The four men arrested Wednesday night and accused of plotting to place bombs at New York City synagogues and shoot down National Guard jets appeared in court today, and an attorney for one of the defendants claimed his client suffers from mental illness.
At a hearing for three of the defendants, Assistant U.S. Attorney Eric Snyder called the men "extremely violent" and said, "It's hard to envision a more chilling plot."
Authorities said today that the plot was real, but that the bombs allegedly planted were dummies, made from bogus materials supplied as part of a law enforcement sting.
Shackled at the waist and wrists and under tight security, James Cromitie, David Williams and Onta Williams appeared before federal magistrate judge Lisa Smith at the federal courthouse in White Plains, N.Y.
The three men, all U.S. citizens accused of a homegrown terror plot to detonate bombs outside the Riverdale Jewish Center and the Riverdale Temple in the Bronx section of New York City and shoot down military planes Stewart Air National Guard Base in upstate New York, appeared incredulous as Snyder detailed the allegations against them.
At a later hearing, the fourth suspect, a Haitian citizen with permanent resident alien status named Laguerre Payen, slouched as he walked in, appearing disheveled in a black button-down shirt and jeans and sporting a bandage above his right eye.
His court-appointed attorney told the judge that Payen was given medications after his arrest, and that he suffers from schizophrenia and bipolar disorder. But Snyder expressed disbelief at the mental health claim, saying Payen appeared "enthusiastic" about the alleged plot in surveillance videos recorded by the FBI.
Earlier, medical personnel treated Payen for a cut above the eye; he received three stitches and the hospital cleared him for release before his court appearance. During the late-night arrest, FBI agents had blown open the windows of an SUV the suspects were riding in and pulled them out of the vehicle to take them into custody.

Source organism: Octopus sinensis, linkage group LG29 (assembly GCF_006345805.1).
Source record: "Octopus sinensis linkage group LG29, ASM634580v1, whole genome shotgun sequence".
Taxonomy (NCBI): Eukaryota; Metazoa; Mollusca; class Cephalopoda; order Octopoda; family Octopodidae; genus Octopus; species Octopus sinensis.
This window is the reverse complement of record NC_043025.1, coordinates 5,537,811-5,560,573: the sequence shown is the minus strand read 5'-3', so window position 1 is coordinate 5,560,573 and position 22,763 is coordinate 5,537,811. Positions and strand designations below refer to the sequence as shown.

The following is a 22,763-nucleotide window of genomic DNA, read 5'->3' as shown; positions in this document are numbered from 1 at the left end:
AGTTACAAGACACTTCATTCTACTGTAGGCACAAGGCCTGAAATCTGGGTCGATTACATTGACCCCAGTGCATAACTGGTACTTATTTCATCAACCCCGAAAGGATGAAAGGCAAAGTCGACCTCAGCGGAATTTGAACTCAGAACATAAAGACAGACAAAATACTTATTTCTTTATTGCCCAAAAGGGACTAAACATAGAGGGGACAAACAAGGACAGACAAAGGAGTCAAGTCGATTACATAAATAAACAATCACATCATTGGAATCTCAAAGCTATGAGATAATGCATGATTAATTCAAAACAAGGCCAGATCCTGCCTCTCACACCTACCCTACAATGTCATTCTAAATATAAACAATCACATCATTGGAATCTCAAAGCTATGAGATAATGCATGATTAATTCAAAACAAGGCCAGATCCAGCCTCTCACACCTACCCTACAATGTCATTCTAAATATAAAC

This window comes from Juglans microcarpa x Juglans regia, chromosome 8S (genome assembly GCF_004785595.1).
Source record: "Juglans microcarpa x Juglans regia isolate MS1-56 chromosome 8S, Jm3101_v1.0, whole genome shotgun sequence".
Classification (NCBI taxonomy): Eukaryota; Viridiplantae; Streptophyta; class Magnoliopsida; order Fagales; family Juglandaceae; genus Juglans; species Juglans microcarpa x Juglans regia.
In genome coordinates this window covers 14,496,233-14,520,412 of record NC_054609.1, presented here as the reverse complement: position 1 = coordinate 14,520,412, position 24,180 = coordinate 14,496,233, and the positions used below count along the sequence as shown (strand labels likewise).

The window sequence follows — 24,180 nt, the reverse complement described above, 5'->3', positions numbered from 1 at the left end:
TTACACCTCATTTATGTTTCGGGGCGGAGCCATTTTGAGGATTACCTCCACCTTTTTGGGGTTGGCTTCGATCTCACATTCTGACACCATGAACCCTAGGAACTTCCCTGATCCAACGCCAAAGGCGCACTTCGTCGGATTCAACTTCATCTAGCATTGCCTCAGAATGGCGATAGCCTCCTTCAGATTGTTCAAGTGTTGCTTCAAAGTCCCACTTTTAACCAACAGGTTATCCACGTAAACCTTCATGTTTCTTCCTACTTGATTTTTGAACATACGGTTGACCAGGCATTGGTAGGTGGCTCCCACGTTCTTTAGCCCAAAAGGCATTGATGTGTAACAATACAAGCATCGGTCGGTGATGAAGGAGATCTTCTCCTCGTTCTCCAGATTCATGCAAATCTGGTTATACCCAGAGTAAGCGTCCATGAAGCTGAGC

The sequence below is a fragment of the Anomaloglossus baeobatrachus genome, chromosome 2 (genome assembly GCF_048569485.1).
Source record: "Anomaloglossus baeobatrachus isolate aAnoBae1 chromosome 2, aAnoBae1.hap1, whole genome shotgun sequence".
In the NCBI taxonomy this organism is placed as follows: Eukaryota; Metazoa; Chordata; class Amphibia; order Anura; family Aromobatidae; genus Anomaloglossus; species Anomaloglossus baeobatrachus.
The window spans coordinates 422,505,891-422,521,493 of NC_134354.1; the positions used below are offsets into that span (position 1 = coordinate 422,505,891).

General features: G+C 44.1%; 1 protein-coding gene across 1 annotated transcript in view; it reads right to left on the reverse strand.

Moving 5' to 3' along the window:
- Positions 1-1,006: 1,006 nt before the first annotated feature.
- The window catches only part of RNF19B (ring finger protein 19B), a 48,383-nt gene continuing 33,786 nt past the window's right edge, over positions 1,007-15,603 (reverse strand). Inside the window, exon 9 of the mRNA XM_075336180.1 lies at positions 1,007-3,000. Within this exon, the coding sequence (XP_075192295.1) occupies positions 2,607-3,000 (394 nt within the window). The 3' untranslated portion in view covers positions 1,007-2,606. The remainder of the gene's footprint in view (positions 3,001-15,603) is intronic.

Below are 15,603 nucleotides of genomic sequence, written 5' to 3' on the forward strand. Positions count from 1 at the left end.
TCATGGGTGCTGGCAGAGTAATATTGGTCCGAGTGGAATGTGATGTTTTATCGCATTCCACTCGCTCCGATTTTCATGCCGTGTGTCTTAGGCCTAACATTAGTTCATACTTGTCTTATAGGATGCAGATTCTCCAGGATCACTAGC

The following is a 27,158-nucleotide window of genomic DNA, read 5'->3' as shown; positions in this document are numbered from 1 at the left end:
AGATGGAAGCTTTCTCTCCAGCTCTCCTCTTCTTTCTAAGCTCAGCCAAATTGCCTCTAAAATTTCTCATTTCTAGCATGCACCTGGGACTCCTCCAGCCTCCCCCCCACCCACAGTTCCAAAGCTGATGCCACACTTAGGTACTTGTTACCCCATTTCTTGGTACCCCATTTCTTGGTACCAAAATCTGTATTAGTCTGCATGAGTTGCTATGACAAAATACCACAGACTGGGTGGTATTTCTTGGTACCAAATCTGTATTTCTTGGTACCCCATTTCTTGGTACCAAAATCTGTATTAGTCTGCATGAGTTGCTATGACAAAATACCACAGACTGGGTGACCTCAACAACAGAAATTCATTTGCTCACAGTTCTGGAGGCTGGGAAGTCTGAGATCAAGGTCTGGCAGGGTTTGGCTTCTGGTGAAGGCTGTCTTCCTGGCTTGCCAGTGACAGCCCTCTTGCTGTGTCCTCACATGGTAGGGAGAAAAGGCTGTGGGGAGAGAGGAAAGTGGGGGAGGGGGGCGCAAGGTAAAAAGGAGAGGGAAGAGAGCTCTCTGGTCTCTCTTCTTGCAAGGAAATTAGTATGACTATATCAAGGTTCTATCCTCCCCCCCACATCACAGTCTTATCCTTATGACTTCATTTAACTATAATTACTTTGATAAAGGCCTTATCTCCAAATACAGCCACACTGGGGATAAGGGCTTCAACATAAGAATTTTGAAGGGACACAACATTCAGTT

All four face charges of conspiracy to use weapons of mass destruction within the United States and conspiracy to acquire and use anti-aircraft missiles. If convicted on the charges, they could face sentences of life in prison.
Authorities had placed the suspects under surveillance almost a year ago, and the U.S. attorney's office prosecuting the case released a criminal complaint after the suspects' Wednesday arrest.
At the first hearing, the three suspects spoke minimally in court, but Cromitie's lawyer told the judge his client needs medical treatment for an injury sustained from broken glass at the scene during his arrest.
The judge asked the defendants if they had used alcohol or drugs in the past 24 hours, and Cromitie admitted that he had used marijuana.
Smith ordered all of the men to the Westchester County Jail, where they will remain until their next court appearance June 5.
Speaking earlier today at a press conference outside the targeted sites, New York Police Commissioner Ray Kelly said the suspects "stated that they wanted to commit jihad."
But Kelly noted that the public was not in danger from the bombs, which were not viable.